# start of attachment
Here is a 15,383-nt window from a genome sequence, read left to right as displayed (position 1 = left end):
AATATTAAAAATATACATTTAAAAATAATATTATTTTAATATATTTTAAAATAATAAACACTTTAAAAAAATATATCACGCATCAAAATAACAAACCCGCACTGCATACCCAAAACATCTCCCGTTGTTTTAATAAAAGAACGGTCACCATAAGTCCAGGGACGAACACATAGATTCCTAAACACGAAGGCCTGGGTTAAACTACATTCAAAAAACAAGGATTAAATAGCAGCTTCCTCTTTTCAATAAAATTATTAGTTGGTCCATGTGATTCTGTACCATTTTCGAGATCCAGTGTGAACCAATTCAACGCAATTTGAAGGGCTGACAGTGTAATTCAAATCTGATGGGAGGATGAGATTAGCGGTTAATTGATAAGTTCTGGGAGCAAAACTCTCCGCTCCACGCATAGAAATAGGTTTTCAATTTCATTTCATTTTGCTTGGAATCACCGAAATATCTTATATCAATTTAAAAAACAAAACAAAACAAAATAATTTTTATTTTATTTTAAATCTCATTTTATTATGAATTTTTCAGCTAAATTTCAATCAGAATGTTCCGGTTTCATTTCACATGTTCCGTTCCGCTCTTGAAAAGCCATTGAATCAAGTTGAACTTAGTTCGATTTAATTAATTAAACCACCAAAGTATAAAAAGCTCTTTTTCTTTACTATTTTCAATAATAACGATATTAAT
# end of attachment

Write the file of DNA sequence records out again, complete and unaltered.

Here is a 15,383-nt window from a genome sequence, read left to right as displayed (position 1 = left end):
AATATTAAAAATATACATTTAAAAATAATATTATTTTAATATATTTTAAAATAATAAACACTTTAAAAAAATATATCACGCATCAAAATAACAAACCCGCACTGCATACCCAAAACATCTCCCGTTGTTTTAATAAAAGAACGGTCACCATAAGTCCAGGGACGAACACATAGATTCCTAAACACGAAGGCCTGGGTTAAACTACATTCAAAAAACAAGGATTAAATAGCAGCTTCCTCTTTTCAATAAAATTATTAGTTGGTCCATGTGATTCTGTACCATTTTCGAGATCCAGTGTGAACCAATTCAACGCAATTTGAAGGGCTGACAGTGTAATTCAAATCTGATGGGAGGATGAGATTAGCGGTTAATTGATAAGTTCTGGGAGCAAAACTCTCCGCTCCACGCATAGAAATAGGTTTTCAATTTCATTTCATTTTGCTTGGAATCACCGAAATATCTTATATCAATTTAAAAAACAAAACAAAACAAAATAATTTTTATTTTATTTTAAATCTCATTTTATTATGAATTTTTCAGCTAAATTTCAATCAGAATGTTCCGGTTTCATTTCACATGTTCCGTTCCGCTCTTGAAAAGCCATTGAATCAAGTTGAACTTAGTTCGATTTAATTAATTAAACCACCAAAGTATAAAAAGCTCTTTTTCTTTACTATTTTCAATAATAACGATATTAAT